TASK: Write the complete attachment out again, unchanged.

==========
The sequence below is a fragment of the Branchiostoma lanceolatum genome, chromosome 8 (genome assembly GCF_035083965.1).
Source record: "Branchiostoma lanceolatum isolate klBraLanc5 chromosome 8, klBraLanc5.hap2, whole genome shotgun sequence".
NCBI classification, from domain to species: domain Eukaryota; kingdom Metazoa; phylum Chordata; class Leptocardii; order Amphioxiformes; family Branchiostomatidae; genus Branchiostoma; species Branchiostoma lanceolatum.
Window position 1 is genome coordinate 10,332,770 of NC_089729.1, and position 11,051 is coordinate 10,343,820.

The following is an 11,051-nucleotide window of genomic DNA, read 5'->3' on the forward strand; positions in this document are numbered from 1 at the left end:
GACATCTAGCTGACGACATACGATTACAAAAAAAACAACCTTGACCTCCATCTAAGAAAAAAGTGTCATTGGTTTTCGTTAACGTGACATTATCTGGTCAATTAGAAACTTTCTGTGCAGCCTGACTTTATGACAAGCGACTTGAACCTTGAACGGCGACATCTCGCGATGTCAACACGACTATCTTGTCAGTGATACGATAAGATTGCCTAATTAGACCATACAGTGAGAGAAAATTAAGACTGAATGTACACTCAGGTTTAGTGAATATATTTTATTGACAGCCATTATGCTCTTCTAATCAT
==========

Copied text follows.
The sequence below is a fragment of the Branchiostoma lanceolatum genome, chromosome 8 (genome assembly GCF_035083965.1).
Source record: "Branchiostoma lanceolatum isolate klBraLanc5 chromosome 8, klBraLanc5.hap2, whole genome shotgun sequence".
NCBI classification, from domain to species: domain Eukaryota; kingdom Metazoa; phylum Chordata; class Leptocardii; order Amphioxiformes; family Branchiostomatidae; genus Branchiostoma; species Branchiostoma lanceolatum.
Window position 1 is genome coordinate 10,332,770 of NC_089729.1, and position 11,051 is coordinate 10,343,820.

The following is an 11,051-nucleotide window of genomic DNA, read 5'->3' on the forward strand; positions in this document are numbered from 1 at the left end:
GACATCTAGCTGACGACATACGATTACAAAAAAAACAACCTTGACCTCCATCTAAGAAAAAAGTGTCATTGGTTTTCGTTAACGTGACATTATCTGGTCAATTAGAAACTTTCTGTGCAGCCTGACTTTATGACAAGCGACTTGAACCTTGAACGGCGACATCTCGCGATGTCAACACGACTATCTTGTCAGTGATACGATAAGATTGCCTAATTAGACCATACAGTGAGAGAAAATTAAGACTGAATGTACACTCAGGTTTAGTGAATATATTTTATTGACAGCCATTATGCTCTTCTAATCAT